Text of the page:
Sometimes at night, the tinted screen of the computer makes a haze that is the only evidence an outsider can see of life within my window.
This is me when I'm reading your blog, or clicking on the "newlywed" bulletin board I continue to visit without knowing why, or Googling "recurrent high fever infants" to find some reasoning behind the fact that Number Two spikes a temperature of 104 if he so much as looks at a bacterium.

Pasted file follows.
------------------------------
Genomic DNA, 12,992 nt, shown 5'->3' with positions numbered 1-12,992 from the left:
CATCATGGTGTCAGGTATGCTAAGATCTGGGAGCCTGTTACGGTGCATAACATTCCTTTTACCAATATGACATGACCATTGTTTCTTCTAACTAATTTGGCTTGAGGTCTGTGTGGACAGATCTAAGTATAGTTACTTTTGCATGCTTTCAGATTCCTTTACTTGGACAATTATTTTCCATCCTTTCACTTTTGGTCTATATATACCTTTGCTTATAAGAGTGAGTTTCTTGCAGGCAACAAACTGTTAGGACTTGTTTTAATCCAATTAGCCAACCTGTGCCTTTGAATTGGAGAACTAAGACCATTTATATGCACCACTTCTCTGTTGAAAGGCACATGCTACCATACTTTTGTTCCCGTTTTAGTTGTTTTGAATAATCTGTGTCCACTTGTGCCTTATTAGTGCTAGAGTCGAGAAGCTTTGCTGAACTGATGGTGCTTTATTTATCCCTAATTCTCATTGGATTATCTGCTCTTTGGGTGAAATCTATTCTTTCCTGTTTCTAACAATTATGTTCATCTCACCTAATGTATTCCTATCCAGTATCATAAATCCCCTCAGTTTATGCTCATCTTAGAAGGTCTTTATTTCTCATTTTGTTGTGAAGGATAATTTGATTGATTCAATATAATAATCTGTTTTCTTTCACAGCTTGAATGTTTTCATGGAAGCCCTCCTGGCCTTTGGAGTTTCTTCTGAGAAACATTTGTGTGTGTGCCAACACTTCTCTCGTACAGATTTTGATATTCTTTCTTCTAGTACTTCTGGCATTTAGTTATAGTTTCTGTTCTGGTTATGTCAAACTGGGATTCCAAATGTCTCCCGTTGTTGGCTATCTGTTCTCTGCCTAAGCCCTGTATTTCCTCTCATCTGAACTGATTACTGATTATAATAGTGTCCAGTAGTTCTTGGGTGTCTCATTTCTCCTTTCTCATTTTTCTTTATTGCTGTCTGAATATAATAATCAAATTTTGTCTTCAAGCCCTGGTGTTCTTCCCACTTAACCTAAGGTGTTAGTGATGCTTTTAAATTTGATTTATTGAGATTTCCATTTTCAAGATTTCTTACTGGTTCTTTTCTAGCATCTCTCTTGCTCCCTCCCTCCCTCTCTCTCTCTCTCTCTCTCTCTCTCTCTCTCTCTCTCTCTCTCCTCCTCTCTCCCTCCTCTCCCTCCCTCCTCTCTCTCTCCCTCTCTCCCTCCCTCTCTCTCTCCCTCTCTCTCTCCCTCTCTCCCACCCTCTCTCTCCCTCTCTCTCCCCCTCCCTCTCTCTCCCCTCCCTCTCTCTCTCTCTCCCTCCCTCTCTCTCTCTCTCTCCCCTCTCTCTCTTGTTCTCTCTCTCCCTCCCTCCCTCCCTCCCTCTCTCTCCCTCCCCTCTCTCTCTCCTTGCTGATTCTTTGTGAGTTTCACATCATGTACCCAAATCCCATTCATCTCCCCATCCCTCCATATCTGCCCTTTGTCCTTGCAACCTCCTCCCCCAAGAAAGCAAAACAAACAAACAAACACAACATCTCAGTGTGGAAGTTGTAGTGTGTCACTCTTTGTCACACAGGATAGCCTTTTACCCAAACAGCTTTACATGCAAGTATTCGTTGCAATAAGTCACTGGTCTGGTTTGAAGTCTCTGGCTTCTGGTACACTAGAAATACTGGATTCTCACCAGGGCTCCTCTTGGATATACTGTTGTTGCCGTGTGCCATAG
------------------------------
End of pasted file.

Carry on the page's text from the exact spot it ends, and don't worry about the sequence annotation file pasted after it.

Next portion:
Sometimes the calendar on the wall is two weeks out of date; sometimes it's a month. Sometimes my answering machine blinks with a message that I've already heard, being that I was sitting right in front of it as the caller left a taped proclamation of her desire to speak with me. Sometimes my desk is messier. It's rarely neat.
The glow is more fascinating than the reality. It's the not knowing. It's the imagination of children as they drive by houses on a summer evening, looking in windows while the warm air pushes through their own cracked glass.
It's always bluer on the other side.